|National origin||United States|
|First flight||October 2, 1918|
The Kettering Bug was an experimental, unmanned aerial torpedo, a forerunner of present-day cruise missiles. It was capable of striking ground targets up to 121 kilometres (75 mi) from its launch point, while traveling at speeds of 80 kilometres per hour (50 mph).
During World War I, the United States Army aircraft board asked Charles Kettering of Dayton, Ohio to design an unmanned "flying bomb" which could hit a target at a range of 64 kilometres (40 mi). Kettering's design, formally called the Kettering Aerial Torpedo but later known as the Kettering Bug, was built by the Dayton-Wright Airplane Company. Orville Wright acted as an aeronautical consultant on the project, while Elmer Ambrose Sperry designed the control and guidance system. A piloted development aircraft was built as the Dayton-Wright Bug.
The aircraft was powered by one 4-cylinder, 40-horsepower De Palma engine. The engine was mass-produced by the Ford Motor Company for about $40 each. The fuselage was constructed of wood laminates and papier-mâché, while the wings were made of cardboard. The "Bug" could fly at a speed of 80 kilometres per hour (50 mph). Total cost of each "Bug" was $400.
The Bug was launched using a dolly-and-track system, similar to the method used by the Wright Brothers when they made their first powered flights in 1903. Once launched, a small onboard gyroscope guided the aircraft to its destination. The control system used a pneumatic/vacuum system, an electric system and an aneroid barometer/altimeter.
To ensure the Bug hit its target, a mechanical system was devised that would track the aircraft's distance flown. Before takeoff technicians determined the distance to be traveled relative to the air, taking into account wind speed and direction along the flight path. This was used to calculate the total number of engine revolutions needed for the Bug to reach its destination. When a total revolution counter reached this value a cam dropped down which shut off the engine and retracted the bolts attaching the wings, which fell off. The Bug began a ballistic trajectory into the target; the impact detonated the payload of 82 kilograms (180 lb) of explosives.
The prototype Bug was completed and delivered to the Aviation Section of the U.S. Army Signal Corps in 1918, near the end of World War I. The first flight on October 2, 1918 was a failure: the plane climbed too steeply after takeoff, stalled and crashed. Subsequent flights were successful, and the aircraft was demonstrated to Army personnel at Dayton.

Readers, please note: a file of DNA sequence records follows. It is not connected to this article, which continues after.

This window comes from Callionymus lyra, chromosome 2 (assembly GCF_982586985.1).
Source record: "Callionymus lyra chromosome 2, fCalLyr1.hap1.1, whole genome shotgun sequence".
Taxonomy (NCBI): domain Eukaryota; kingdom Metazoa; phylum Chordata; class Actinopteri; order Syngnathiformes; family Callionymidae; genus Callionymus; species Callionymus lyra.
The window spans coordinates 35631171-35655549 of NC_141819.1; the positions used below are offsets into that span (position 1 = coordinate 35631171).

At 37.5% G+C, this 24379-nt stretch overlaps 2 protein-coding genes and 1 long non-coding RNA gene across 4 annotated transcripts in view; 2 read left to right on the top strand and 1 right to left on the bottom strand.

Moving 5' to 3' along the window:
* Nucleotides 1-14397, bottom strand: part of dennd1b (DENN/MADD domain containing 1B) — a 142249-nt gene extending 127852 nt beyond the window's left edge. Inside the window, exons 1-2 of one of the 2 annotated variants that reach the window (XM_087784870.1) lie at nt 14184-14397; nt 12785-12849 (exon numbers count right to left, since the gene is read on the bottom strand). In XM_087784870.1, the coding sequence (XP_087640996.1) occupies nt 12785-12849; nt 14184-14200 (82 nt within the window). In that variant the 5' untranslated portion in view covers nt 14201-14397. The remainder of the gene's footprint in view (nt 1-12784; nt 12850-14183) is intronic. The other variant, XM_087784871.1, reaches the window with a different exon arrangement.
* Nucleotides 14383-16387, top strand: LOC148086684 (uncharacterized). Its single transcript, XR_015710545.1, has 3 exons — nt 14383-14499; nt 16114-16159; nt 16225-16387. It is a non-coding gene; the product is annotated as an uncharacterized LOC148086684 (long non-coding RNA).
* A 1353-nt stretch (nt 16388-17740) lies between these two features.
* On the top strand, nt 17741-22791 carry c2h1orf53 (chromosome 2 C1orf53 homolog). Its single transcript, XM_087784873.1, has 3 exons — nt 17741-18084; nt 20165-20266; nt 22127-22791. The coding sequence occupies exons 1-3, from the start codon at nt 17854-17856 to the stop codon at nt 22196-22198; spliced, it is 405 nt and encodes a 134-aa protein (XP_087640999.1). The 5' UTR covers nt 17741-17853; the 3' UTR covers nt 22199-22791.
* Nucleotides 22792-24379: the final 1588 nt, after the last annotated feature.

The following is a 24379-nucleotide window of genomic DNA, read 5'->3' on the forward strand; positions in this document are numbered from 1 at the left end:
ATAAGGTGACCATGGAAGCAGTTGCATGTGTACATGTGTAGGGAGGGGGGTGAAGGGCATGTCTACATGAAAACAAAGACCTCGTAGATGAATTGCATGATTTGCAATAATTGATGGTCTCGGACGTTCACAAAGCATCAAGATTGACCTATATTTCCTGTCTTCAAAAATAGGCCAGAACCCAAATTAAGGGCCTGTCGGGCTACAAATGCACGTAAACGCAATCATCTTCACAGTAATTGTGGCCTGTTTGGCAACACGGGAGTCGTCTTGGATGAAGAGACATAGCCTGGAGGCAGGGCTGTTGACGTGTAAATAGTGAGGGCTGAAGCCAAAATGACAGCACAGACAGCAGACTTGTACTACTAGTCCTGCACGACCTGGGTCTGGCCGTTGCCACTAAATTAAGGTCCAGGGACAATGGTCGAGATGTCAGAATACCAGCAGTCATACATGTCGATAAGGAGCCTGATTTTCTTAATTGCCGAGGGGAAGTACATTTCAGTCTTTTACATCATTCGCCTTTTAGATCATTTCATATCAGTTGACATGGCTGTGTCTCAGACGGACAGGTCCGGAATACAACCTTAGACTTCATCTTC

"The Kettering Bug had 2 successes on 6 attempts at Dayton, 1 of 4 at Amityville, and 4 of 14 at Carlstrom."
Despite some successes during initial testing, the "Bug" was never used in combat. Officials worried about their reliability when carrying explosives over Allied troops. By the time the War ended about 45 Bugs had been produced. The aircraft and its technology remained a secret until World War II.
During the 1920s, what had become the U.S. Army Air Service continued to experiment with the aircraft until funding was withdrawn.
From April 1917 to March 1920 the US Government spent about $275,000 on the Kettering Bug.
A full-size reproduction of a Bug is on permanent display at the National Museum of the United States Air Force in Dayton, Ohio. It was constructed by Museum staff members, and went on display in 1964.
- Payload: 82 kg warhead (180 lb)
- Length: 3.8 m (12 ft 6 in)
- Wingspan: 4.5 m (15 ft)
- Height: 2.3 m (7.7 ft)
- Loaded weight: 240 kg (530 lb)
- Powerplant: 1 × V-4 piston engine, 30 kW (40 hp)
- Cornelisse, Diana G. Splendid Vision, Unswerving Purpose: Developing Air Power for the United States Air Force During the First Century of Powered Flight. Wright-Patterson Air Force Base, Ohio: U.S. Air Force Publications, 2002. ISBN 0-16-067599-5.
- Glines, C.V., Ford's Forgotten Aviation Legacy, Aviation History (May 2008)
- NASA timeline
- Remote Piloted Aerial Vehicles : The 'Aerial Target' and 'Aerial Torpedo' in the USA
- The Evolution of the Cruise Missile by Werrell, Kenneth P. - See pdf pages 23-28
- Werrell, pdf page 28